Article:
Pubdate: 2 Feb 1997
Source: Washington Post (DC)
Copyright: 2000 The Washington Post Company
Contact:  1150 15th Street Northwest, Washington, DC 20071
Author: George Soros
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It's Time to Just Say No To Self-Destructive Prohibition

Like many people, I was delighted this past November when voters in 
California and Arizona approved, by substantial margins, two ballot 
initiatives that represent a change in direction in our drug policies. The 
California initiative legalized the cultivation and use of marijuana for 
medicinal purposes. The Arizona initiative went further, allowing doctors 
to prescribe any drug for legitimate medical purposes and mandating 
treatment, not incarceration, for those arrested for illegal drug 
possession. It also stiffened penalties for violent crimes committed under 
the influence of drugs.

These results are significant both in terms of their immediate impact and 
because they suggest that Americans are beginning to recognize both the 
futility of the drug war and the need to think realistically and openly 
about alternatives.

Our drug warriors responded by pushing the panic button. The drug czar, 
Gen. Barry McCaffrey, claimed that "these propositions are not about 
compassion, they are about legalizing dangerous drugs." I was severely 
attacked for having supported the initiatives financially. Joseph Califano 
described me in The Post as the "Daddy Warbucks of drug legalization" and 
accused me of "bamboozling" the voters with misleading advertisements. I 
was denigrated in congressional hearings chaired by Sen. Orrin Hatch 
(R-Utah), and in the New York Times, A.M. Rosenthal went so far as to imply 
that I represent a new kind of "drug money." I must reject these 
accusations. I am not for legalizing hard drugs. I am for a saner drug 
policy. I am just as concerned about keeping drugs away from my children as 
any responsible parent. But I firmly believe that the war on drugs is doing 
more harm to our society than drug abuse itself. Let me explain my 

I became involved in the drug issue because of my commitment to the concept 
of open society. The open society is based on the recognition that we act 
on the basis of imperfect understanding and our actions have unin tended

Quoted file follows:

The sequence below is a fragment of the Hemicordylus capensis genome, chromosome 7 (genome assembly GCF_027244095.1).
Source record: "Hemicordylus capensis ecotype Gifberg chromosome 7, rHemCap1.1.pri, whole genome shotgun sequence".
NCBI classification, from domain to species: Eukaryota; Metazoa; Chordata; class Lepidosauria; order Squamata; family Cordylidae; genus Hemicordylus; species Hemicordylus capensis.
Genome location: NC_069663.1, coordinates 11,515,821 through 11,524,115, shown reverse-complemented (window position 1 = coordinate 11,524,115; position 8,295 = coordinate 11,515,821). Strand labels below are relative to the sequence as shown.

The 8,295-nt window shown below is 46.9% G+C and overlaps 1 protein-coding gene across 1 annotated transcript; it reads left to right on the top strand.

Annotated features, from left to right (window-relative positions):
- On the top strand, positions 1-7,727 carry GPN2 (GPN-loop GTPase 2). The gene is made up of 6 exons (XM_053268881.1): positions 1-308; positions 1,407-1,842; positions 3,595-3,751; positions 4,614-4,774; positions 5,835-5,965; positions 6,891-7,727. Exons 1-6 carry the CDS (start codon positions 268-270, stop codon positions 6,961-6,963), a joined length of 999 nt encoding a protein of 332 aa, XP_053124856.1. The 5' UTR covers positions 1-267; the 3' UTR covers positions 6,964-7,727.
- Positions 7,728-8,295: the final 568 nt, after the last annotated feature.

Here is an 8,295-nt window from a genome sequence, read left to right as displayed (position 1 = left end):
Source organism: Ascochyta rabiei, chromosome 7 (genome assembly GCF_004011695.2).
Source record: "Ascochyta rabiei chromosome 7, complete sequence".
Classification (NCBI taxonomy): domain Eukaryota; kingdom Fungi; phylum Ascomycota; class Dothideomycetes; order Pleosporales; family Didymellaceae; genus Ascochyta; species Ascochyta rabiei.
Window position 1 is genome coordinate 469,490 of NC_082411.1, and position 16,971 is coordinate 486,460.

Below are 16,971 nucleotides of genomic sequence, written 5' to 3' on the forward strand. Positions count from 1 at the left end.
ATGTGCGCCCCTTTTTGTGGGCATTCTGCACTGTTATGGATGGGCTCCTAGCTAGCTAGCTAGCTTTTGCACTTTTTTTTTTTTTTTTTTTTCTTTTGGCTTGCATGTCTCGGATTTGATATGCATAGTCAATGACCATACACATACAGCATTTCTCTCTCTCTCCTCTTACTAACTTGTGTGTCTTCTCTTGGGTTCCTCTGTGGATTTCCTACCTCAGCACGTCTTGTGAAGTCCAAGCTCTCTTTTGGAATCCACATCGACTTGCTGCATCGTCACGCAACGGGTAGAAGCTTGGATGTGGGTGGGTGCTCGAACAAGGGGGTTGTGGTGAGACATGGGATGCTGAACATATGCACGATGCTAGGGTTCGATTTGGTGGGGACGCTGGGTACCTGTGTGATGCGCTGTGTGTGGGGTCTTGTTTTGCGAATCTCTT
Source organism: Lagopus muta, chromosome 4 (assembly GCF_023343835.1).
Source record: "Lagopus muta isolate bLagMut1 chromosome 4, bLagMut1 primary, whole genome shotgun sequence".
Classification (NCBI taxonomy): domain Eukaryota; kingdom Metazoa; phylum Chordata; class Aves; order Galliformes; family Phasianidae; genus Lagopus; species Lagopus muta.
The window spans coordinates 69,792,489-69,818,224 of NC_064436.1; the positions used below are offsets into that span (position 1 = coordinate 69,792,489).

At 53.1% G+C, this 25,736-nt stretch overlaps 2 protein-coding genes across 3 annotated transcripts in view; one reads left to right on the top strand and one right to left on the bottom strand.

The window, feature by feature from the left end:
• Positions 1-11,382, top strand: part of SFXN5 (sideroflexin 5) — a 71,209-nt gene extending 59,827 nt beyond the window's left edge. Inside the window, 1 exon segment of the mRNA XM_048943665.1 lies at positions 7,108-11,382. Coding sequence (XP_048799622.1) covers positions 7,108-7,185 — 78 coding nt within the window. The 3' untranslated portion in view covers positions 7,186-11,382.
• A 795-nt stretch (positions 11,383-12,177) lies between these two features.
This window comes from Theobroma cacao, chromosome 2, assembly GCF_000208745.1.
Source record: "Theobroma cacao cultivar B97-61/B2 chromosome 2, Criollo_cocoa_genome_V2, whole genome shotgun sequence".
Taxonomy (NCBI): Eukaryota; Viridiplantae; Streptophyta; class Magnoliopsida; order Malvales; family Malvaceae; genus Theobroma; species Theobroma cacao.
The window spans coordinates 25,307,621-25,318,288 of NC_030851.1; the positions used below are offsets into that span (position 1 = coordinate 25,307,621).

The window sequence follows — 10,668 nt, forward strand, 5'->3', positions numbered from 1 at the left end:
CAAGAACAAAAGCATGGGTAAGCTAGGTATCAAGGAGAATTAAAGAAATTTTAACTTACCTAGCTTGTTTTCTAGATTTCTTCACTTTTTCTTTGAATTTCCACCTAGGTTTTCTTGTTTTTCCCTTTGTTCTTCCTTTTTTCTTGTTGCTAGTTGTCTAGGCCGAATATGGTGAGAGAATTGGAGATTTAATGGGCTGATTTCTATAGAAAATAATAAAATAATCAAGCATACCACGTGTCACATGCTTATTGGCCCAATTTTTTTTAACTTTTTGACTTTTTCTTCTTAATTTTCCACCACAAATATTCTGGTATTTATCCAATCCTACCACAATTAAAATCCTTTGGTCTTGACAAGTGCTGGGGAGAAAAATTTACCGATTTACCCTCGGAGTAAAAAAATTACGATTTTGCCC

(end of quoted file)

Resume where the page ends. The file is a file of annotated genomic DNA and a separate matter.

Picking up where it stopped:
consequences. Our mental constructs, as well as our institutions, are all 
flawed in one way or another. Perfection is unattainable but that is no 
reason to despair. On the contrary, our fallibility leaves infinite scope 
for innovation, invention and improvement. An open society that recognizes 
fallibility is a superior form of social organization to a closed society 
that claims to have found all the answers.

I have devoted much of my energies and resources over the past two decades 
to promoting the concept of open society in formerly communist countries. I 
have started to pay more attention to my adopted country, the United 
States, because I feel that the relatively open society we enjoy here is in 
danger. (There is nothing new about this peril; it is a characteristic of 
open societies that they are always endangered.)

Our drug policies offer a prime example of adverse, unintended 
consequences. There is perhaps no other field where our public policies 
have produced an outcome so profoundly at odds with what was intended. But 
those who are waging a "war on drugs" refuse to recognize this fact. They 
consider all criticism subversive. To suggest the possibility that the war 
on drugs may be self-defeating is tantamount to treason in their eyes. This 
was confirmed by their reaction to the approval of the drug policy ballot 
initiatives in California and Arizona.

I should like to set the record straight regarding my role in the ballot 
initiatives. I personally contributed approximately $ 1 million, which 
represents 25 to 30 percent of overall contributions. I was not involved in 
the planning and execution of either campaign or in the drafting of the 
initiatives. Those who are upset about the role money played in these 
campaigns might better focus their attentions on the substantial sums of 
taxpayer dollars spent by government officials who actively opposed the 

I can well understand, however, why the drug warriors would be upset by my 
involvement. I have no use for drugs. I tried marijuana and enjoyed it but 
it did not become a habit and I have not tasted it in many years. I have 
had my share of anxieties concerning my children using drugs, but 
fortunately it was not a serious problem. My sole concern is that the war 
on drugs is doing untold damage to the fabric of our society. I believe 
that a drug-free America is a utopian dream. Some form of drug addiction or 
substance abuse is endemic in most societies. Insisting on the total 
eradication of drug use can only lead to failure and disappointment. The 
war on drugs cannot be won; but, like the Vietnam War, it has polarized our 

And its adverse effects over time may be even more devastating. 
Criminalizing drug abuse does more harm than good, blocking effective 
treatment and incarcerating far too many people. Our prison and jail 
population -- now more than a million and a half -- has doubled over the 
past decade and more than tripled since 1980. The number of drug law 
violators behind bars has increased eightfold since 1980, to about 400,000 

Our drug policies are especially harsh on African Americans. Among young 
African American men, the war on drugs has contributed strongly to a rate 
of incarceration so high that it disrupts family structures in our cities